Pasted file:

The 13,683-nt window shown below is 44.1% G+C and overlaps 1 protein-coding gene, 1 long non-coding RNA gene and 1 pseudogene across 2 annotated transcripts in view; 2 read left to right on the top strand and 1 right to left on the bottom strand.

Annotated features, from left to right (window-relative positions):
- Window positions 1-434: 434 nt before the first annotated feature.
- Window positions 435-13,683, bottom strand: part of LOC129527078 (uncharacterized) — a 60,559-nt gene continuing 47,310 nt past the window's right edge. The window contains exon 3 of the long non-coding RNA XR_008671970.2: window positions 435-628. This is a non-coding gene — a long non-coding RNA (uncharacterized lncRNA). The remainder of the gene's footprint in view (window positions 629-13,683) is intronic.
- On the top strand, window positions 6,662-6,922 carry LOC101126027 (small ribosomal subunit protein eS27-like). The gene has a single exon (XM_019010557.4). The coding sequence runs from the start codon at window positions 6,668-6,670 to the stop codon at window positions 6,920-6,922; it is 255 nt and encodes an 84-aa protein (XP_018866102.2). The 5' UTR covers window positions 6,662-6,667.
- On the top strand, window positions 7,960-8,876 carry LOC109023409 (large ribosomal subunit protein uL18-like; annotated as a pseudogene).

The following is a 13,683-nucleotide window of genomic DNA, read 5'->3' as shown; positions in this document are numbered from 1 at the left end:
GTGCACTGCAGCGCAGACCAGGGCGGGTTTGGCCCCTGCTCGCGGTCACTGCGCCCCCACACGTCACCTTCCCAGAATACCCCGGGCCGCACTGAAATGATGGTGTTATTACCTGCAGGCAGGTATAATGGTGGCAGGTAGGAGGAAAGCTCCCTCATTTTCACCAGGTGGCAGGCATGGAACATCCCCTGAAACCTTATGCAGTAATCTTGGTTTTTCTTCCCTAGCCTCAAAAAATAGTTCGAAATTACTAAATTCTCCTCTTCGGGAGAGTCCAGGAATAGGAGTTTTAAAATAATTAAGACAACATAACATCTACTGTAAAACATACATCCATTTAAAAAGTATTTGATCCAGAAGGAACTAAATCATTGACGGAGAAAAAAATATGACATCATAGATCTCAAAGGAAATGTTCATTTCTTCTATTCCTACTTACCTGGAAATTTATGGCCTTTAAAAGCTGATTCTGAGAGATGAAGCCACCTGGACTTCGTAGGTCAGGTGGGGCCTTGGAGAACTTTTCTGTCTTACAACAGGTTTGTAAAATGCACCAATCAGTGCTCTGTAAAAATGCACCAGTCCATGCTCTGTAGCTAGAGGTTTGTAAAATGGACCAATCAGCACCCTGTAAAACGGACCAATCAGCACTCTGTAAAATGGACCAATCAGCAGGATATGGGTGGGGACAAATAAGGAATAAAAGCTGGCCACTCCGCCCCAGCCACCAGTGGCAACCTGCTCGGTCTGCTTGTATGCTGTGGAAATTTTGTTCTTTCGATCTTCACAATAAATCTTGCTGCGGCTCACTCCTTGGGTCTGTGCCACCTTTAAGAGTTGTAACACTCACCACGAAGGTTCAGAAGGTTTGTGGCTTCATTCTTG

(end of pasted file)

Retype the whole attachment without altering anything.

The 13,683-nt window shown below is 44.1% G+C and overlaps 1 protein-coding gene, 1 long non-coding RNA gene and 1 pseudogene across 2 annotated transcripts in view; 2 read left to right on the top strand and 1 right to left on the bottom strand.

Annotated features, from left to right (window-relative positions):
- Window positions 1-434: 434 nt before the first annotated feature.
- Window positions 435-13,683, bottom strand: part of LOC129527078 (uncharacterized) — a 60,559-nt gene continuing 47,310 nt past the window's right edge. The window contains exon 3 of the long non-coding RNA XR_008671970.2: window positions 435-628. This is a non-coding gene — a long non-coding RNA (uncharacterized lncRNA). The remainder of the gene's footprint in view (window positions 629-13,683) is intronic.
- On the top strand, window positions 6,662-6,922 carry LOC101126027 (small ribosomal subunit protein eS27-like). The gene has a single exon (XM_019010557.4). The coding sequence runs from the start codon at window positions 6,668-6,670 to the stop codon at window positions 6,920-6,922; it is 255 nt and encodes an 84-aa protein (XP_018866102.2). The 5' UTR covers window positions 6,662-6,667.
- On the top strand, window positions 7,960-8,876 carry LOC109023409 (large ribosomal subunit protein uL18-like; annotated as a pseudogene).

The following is a 13,683-nucleotide window of genomic DNA, read 5'->3' as shown; positions in this document are numbered from 1 at the left end:
GTGCACTGCAGCGCAGACCAGGGCGGGTTTGGCCCCTGCTCGCGGTCACTGCGCCCCCACACGTCACCTTCCCAGAATACCCCGGGCCGCACTGAAATGATGGTGTTATTACCTGCAGGCAGGTATAATGGTGGCAGGTAGGAGGAAAGCTCCCTCATTTTCACCAGGTGGCAGGCATGGAACATCCCCTGAAACCTTATGCAGTAATCTTGGTTTTTCTTCCCTAGCCTCAAAAAATAGTTCGAAATTACTAAATTCTCCTCTTCGGGAGAGTCCAGGAATAGGAGTTTTAAAATAATTAAGACAACATAACATCTACTGTAAAACATACATCCATTTAAAAAGTATTTGATCCAGAAGGAACTAAATCATTGACGGAGAAAAAAATATGACATCATAGATCTCAAAGGAAATGTTCATTTCTTCTATTCCTACTTACCTGGAAATTTATGGCCTTTAAAAGCTGATTCTGAGAGATGAAGCCACCTGGACTTCGTAGGTCAGGTGGGGCCTTGGAGAACTTTTCTGTCTTACAACAGGTTTGTAAAATGCACCAATCAGTGCTCTGTAAAAATGCACCAGTCCATGCTCTGTAGCTAGAGGTTTGTAAAATGGACCAATCAGCACCCTGTAAAACGGACCAATCAGCACTCTGTAAAATGGACCAATCAGCAGGATATGGGTGGGGACAAATAAGGAATAAAAGCTGGCCACTCCGCCCCAGCCACCAGTGGCAACCTGCTCGGTCTGCTTGTATGCTGTGGAAATTTTGTTCTTTCGATCTTCACAATAAATCTTGCTGCGGCTCACTCCTTGGGTCTGTGCCACCTTTAAGAGTTGTAACACTCACCACGAAGGTTCAGAAGGTTTGTGGCTTCATTCTTG